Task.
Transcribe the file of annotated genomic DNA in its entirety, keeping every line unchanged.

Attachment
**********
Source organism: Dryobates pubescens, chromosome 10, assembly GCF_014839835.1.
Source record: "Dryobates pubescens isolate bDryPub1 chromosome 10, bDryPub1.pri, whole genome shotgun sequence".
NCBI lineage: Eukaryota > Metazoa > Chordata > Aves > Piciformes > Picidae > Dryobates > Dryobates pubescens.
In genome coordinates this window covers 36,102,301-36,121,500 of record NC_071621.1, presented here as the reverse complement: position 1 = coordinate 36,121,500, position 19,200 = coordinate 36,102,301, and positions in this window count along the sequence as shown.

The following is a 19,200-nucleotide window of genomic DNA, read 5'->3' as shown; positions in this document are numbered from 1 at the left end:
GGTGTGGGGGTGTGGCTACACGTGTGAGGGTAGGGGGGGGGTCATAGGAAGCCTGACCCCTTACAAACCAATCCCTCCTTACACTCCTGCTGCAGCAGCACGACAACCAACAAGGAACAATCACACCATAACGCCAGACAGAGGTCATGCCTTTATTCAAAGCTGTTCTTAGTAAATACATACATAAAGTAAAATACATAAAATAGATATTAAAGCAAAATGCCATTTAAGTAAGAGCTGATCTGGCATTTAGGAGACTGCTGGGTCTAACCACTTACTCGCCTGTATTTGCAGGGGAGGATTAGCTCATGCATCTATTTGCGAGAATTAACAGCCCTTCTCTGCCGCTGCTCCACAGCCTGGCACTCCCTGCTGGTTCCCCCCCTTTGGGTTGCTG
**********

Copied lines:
Source organism: Dryobates pubescens, chromosome 10, assembly GCF_014839835.1.
Source record: "Dryobates pubescens isolate bDryPub1 chromosome 10, bDryPub1.pri, whole genome shotgun sequence".
NCBI lineage: Eukaryota > Metazoa > Chordata > Aves > Piciformes > Picidae > Dryobates > Dryobates pubescens.
In genome coordinates this window covers 36,102,301-36,121,500 of record NC_071621.1, presented here as the reverse complement: position 1 = coordinate 36,121,500, position 19,200 = coordinate 36,102,301, and positions in this window count along the sequence as shown.

The following is a 19,200-nucleotide window of genomic DNA, read 5'->3' as shown; positions in this document are numbered from 1 at the left end:
GGTGTGGGGGTGTGGCTACACGTGTGAGGGTAGGGGGGGGGTCATAGGAAGCCTGACCCCTTACAAACCAATCCCTCCTTACACTCCTGCTGCAGCAGCACGACAACCAACAAGGAACAATCACACCATAACGCCAGACAGAGGTCATGCCTTTATTCAAAGCTGTTCTTAGTAAATACATACATAAAGTAAAATACATAAAATAGATATTAAAGCAAAATGCCATTTAAGTAAGAGCTGATCTGGCATTTAGGAGACTGCTGGGTCTAACCACTTACTCGCCTGTATTTGCAGGGGAGGATTAGCTCATGCATCTATTTGCGAGAATTAACAGCCCTTCTCTGCCGCTGCTCCACAGCCTGGCACTCCCTGCTGGTTCCCCCCCTTTGGGTTGCTG